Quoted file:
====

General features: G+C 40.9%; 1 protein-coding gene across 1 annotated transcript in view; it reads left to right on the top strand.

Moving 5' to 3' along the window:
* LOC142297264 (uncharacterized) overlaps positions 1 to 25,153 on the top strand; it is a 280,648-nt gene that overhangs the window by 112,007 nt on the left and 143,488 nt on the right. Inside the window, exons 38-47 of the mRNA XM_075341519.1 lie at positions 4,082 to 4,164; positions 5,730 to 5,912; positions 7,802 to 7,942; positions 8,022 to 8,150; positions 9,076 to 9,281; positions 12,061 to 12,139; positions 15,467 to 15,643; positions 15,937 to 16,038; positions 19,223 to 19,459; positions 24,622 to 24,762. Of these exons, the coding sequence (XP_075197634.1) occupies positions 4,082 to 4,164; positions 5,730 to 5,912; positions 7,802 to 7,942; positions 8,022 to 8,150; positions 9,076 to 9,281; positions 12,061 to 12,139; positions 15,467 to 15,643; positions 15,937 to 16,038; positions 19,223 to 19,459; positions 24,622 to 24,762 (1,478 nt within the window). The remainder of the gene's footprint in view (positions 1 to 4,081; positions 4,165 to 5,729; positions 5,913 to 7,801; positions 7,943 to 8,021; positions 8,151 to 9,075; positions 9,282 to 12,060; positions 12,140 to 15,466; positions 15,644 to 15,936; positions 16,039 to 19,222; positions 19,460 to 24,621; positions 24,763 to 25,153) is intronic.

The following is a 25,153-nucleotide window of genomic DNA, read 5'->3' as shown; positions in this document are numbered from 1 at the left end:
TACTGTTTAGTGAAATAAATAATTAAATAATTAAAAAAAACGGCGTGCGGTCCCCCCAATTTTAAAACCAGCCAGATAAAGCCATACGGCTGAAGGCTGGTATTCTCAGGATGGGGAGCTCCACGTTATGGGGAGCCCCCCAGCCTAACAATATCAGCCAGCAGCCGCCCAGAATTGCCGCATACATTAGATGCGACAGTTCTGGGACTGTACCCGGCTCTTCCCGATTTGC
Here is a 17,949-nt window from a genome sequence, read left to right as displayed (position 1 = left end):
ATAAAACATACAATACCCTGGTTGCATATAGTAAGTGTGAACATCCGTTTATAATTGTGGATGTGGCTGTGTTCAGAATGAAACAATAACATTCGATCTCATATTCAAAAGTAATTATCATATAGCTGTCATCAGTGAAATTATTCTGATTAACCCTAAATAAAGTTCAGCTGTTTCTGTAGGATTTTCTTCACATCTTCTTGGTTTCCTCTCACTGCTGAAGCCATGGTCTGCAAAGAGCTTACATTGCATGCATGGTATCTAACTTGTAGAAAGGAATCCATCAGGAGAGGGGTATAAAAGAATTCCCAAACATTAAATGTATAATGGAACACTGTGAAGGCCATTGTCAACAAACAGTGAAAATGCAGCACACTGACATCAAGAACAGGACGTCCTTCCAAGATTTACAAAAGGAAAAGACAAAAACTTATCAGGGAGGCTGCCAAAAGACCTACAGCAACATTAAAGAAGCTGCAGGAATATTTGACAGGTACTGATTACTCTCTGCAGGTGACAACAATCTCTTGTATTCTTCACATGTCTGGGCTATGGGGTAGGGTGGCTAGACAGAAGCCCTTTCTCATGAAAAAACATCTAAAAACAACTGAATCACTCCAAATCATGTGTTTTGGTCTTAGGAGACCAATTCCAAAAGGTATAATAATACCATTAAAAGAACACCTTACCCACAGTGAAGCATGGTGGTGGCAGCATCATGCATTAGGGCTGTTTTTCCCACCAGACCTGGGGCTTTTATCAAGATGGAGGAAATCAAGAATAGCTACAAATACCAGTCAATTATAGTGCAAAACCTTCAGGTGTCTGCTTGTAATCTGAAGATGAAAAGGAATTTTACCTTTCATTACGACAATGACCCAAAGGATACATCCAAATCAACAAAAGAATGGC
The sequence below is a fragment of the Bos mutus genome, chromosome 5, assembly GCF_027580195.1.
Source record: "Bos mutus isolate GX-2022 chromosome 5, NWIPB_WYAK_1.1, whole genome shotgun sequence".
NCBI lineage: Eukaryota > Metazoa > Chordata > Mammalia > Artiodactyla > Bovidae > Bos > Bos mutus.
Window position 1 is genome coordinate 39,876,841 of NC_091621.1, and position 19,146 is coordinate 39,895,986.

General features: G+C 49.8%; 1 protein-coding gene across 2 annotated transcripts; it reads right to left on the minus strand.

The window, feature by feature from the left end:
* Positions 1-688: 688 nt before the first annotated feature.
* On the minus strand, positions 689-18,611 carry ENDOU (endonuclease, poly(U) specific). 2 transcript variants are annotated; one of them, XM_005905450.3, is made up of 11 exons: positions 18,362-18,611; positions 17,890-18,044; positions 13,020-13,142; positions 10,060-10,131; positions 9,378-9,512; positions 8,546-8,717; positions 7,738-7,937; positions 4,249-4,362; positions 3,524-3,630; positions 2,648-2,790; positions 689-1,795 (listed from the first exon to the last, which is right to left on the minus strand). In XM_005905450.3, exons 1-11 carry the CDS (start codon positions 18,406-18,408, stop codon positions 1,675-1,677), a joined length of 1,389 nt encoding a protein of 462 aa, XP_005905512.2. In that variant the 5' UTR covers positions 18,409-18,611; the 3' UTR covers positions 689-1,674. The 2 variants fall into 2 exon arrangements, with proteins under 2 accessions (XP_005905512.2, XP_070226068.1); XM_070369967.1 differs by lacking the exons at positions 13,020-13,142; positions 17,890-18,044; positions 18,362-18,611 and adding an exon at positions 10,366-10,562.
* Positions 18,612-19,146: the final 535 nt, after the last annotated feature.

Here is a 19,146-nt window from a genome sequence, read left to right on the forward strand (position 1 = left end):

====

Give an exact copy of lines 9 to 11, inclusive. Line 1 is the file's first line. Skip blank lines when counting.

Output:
Source record: "Bos mutus isolate GX-2022 chromosome 5, NWIPB_WYAK_1.1, whole genome shotgun sequence".
NCBI lineage: Eukaryota > Metazoa > Chordata > Mammalia > Artiodactyla > Bovidae > Bos > Bos mutus.
Window position 1 is genome coordinate 39,876,841 of NC_091621.1, and position 19,146 is coordinate 39,895,986.